Murray Gurfein

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Murray Gurfein
Judge of the United States Court of Appeals for the Second Circuit
In office
August 27, 1974 – December 16, 1979
Nominated byRichard Nixon
Appointed byGerald Ford
Preceded byPaul R. Hays
Succeeded byLawrence W. Pierce
Judge of the United States District Court for the Southern District of New York
In office
May 20, 1971 – September 11, 1974
Appointed byRichard Nixon
Preceded byThomas Francis Murphy
Succeeded byCharles S. Haight Jr.
Personal details
Born
Murray Irwin Gurfein

(1907-11-17)November 17, 1907
New York City, New York
DiedDecember 16, 1979(1979-12-16) (aged 72)
New York City, New York
Spouse(s)
Eva Hadas (m. 1931)
Children2
EducationColumbia University (A.B.)
Harvard Law School (LL.B.)

Murray Irwin Gurfein (November 17, 1907 – December 16, 1979) was a United States Circuit Judge of the United States Court of Appeals for the Second Circuit and prior to that a United States District Judge of the United States District Court for the Southern District of New York.

Education and career[edit]

Born on November 17, 1907, in New York City, New York, Gurfein received an Artium Baccalaureus degree from Columbia College in 1926. He received a Bachelor of Laws from Harvard Law School in 1930. He served as a law clerk for Judge Julian Mack of the United States Court of Appeals for the Seventh Circuit, from 1930 to 1931. He was an Assistant United States Attorney for the Southern District of New York, from 1931 to 1933.[1] He was in private practice of law in New York City from 1933 to 1935. He was a deputy assistant district attorney of New York County, from 1935 to 1938.[2] He was an assistant district attorney of New York County, from 1938 to 1942.[3] He was in the United States Army as a Lieutenant Colonel, in the Office of Strategic Services, from 1942 to 1946.[4] He was an assistant to Justice Robert H. Jackson, the United States Chief Counsel at the Nuremberg trials in 1945.[5] He was in private practice of law in New York City from 1946 to 1971.[6][7]

Gurfein was elected President of HIAS (Hebrew Immigrant Aid Society) from 1956 to 1957 and from 1960 to 1967.[8][9]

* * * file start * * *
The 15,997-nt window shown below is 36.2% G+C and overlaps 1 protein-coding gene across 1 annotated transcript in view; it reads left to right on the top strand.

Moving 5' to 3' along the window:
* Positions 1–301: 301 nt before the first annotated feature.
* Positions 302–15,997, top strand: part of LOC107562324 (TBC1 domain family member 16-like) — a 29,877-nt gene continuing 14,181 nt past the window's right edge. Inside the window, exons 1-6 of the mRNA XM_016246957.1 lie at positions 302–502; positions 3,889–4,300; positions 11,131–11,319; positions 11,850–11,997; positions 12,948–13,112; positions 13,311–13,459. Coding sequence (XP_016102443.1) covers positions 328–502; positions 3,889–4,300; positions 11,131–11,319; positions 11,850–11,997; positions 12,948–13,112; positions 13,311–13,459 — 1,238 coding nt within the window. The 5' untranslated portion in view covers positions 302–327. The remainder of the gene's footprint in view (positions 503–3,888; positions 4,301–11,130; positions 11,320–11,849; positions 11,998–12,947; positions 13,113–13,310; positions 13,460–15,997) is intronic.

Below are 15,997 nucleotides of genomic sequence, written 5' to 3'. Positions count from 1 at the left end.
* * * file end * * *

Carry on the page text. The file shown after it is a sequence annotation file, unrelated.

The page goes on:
Federal judicial service[edit]

Gurfein was nominated by President Richard Nixon on April 14, 1971, to a seat on the United States District Court for the Southern District of New York vacated by Judge Thomas Francis Murphy. He was confirmed by the United States Senate on May 20, 1971, and received his commission the same day. His service was terminated on September 11, 1974, due to elevation to the Second Circuit.[7]

Gurfein was nominated by President Nixon on July 11, 1974, to a seat on the United States Court of Appeals for the Second Circuit vacated by Judge Paul R. Hays. He was confirmed by the United States Senate on August 22, 1974, and received his commission on August 27, 1974, from President Gerald Ford. His service was terminated on December 16, 1979, due to death.[7]

Pentagon Papers case[edit]

During his first week as a United States District Judge, Gurfein was assigned the Pentagon Papers case and gained national prominence when he refused the government's motion to enjoin publication of the documents.[10] Gurfein's ruling was initially reversed by the Court of Appeals, but ultimately reinstated by the Supreme Court. Gurfein wrote: "The security of the Nation is not at the ramparts alone. Security also lies in the value of our free institutions. A cantankerous press, an obstinate press, an ubiquitous press must be suffered by those in authority in order to preserve the even greater values of freedom of expression and the right of the people to know."[11]

Personal life[edit]

In 1931, he married Eva Hadas. The couple had two daughters: Abigail and Susan Hadas.

Gurfein died in New York City on December 16, 1979.[12]

References[edit]

  1. ^ Donati, William (2012). Lucky Luciano: The Rise and Fall of a Mob Boss. McFarland. p. 93. ISBN 9780786493432. Retrieved September 9, 2018.
  2. ^ Cockburn, Alexander; St. Clair, Jeffrey (1998). Whiteout: The CIA, Drugs, and the Press. Verso. p. 120. ISBN 9781859841396. Retrieved September 9, 2018.
  3. ^ O'Donnell, Patrick K. (2014). Operatives, Spies, and Saboteurs: The Unknown Story of the Men and Women of World War II's OSS. Simon and Schuster. p. 49. ISBN 9780743235747. Retrieved September 9, 2018.
  4. ^ Brown, Anthony Cave (1982). The Last Hero: Wild Bill Donovan. Times Books. p. 394. ISBN 9780812910216. Retrieved September 9, 2018.
  5. ^ "Murray Gureein Dead at 72". Jewish Telegraphic Agency. Retrieved 2017-09-14.
  6. ^ Braudy, Susan (2014). This Crazy Thing Called Love: The Golden World and Fatal Marriage of Ann and Billy Woodward. Knopf Doubleday Publishing Group. ISBN 9780804153355. Retrieved September 9, 2018.
  7. ^ a b c "Gurfein, Murray Irwin - Federal Judicial Center". www.fjc.gov.
  8. ^ "Murray Gurfein Elected President of United Hias Service". Jewish Telegraphic Agency. Retrieved 2017-09-14.
  9. ^ "Judge Murray I. Gurfein". ontherescuefront. 2017-01-27. Retrieved 2017-09-14.
  10. ^ "Judge Gurfein's First Case". The New York Times. 1979-12-18. ISSN 0362-4331. Retrieved 2017-09-14.
  11. ^ United States v. N.Y. Times Co., 328 F. Supp. 324, 331 (S.D.N.Y. 1971).
  12. ^ McFadden, Robert D. (1979-12-18). "Judge M.I. Gurfein, Who Allowed Pentagon Papers' Publication, Dies". The New York Times. ISSN 0362-4331. Retrieved 2017-09-14.

External links[edit]

Legal offices
Preceded by
Thomas Francis Murphy
Judge of the United States District Court for the Southern District of New York
1971–1974
Succeeded by
Charles S. Haight Jr.
Preceded by
Paul R. Hays
Judge of the United States Court of Appeals for the Second Circuit
1974–1979
Succeeded by
Lawrence W. Pierce